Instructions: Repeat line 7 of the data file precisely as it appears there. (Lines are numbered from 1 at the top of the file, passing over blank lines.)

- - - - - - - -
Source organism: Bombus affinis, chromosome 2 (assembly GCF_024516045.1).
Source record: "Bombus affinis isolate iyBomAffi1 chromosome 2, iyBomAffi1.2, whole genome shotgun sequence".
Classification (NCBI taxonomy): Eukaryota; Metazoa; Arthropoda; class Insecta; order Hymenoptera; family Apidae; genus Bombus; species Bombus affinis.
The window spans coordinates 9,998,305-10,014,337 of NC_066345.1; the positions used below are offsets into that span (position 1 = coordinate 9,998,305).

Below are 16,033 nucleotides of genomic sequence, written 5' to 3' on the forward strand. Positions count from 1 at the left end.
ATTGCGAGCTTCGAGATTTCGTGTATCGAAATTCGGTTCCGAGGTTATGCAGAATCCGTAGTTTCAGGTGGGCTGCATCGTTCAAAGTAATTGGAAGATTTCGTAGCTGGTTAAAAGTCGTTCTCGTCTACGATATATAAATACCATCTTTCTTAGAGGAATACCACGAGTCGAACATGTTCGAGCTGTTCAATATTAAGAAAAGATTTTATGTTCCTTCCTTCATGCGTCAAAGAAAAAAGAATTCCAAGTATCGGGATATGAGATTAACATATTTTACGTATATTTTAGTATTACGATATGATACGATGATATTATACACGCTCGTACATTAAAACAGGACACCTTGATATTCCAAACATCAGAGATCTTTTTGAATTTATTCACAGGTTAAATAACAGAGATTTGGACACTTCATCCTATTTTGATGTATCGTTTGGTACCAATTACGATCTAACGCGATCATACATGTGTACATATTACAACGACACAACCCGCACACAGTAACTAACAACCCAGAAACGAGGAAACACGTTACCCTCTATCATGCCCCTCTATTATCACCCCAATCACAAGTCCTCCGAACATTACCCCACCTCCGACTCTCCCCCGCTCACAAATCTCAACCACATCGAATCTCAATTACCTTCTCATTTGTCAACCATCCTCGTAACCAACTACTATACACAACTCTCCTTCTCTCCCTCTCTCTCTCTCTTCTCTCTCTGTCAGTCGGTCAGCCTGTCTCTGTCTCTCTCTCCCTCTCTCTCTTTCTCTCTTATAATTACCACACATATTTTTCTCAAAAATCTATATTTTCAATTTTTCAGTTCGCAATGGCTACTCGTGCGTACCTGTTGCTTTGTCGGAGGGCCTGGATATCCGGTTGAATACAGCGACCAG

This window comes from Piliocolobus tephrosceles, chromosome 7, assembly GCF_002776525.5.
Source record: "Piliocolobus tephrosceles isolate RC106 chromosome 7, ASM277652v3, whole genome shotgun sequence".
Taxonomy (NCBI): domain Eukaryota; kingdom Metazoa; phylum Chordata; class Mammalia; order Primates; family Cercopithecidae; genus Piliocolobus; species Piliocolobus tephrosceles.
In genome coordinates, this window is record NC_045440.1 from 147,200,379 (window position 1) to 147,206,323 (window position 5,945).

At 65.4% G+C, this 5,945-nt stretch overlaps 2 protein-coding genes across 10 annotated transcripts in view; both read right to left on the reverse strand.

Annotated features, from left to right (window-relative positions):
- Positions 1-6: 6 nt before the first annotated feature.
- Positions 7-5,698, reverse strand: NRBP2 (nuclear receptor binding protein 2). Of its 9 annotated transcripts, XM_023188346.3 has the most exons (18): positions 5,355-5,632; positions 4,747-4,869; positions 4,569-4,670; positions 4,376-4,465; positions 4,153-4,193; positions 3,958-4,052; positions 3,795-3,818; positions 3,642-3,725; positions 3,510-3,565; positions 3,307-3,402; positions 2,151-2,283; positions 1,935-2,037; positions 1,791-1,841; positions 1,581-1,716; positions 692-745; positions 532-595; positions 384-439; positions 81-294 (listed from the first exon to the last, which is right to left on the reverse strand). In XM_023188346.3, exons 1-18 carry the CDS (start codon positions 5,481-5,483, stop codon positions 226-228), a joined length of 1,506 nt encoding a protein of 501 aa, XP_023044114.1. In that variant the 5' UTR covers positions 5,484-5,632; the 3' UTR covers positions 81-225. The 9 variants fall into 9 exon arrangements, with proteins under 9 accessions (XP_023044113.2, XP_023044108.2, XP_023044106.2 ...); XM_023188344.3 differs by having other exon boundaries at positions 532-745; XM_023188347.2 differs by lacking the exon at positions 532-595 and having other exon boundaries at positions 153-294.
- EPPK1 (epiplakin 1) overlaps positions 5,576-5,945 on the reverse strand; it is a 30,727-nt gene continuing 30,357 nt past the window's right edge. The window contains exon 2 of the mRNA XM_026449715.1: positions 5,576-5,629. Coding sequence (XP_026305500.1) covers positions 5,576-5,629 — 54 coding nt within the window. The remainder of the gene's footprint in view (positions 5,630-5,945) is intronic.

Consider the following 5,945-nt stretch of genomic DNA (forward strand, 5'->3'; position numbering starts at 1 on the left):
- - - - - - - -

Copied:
This window comes from Piliocolobus tephrosceles, chromosome 7, assembly GCF_002776525.5.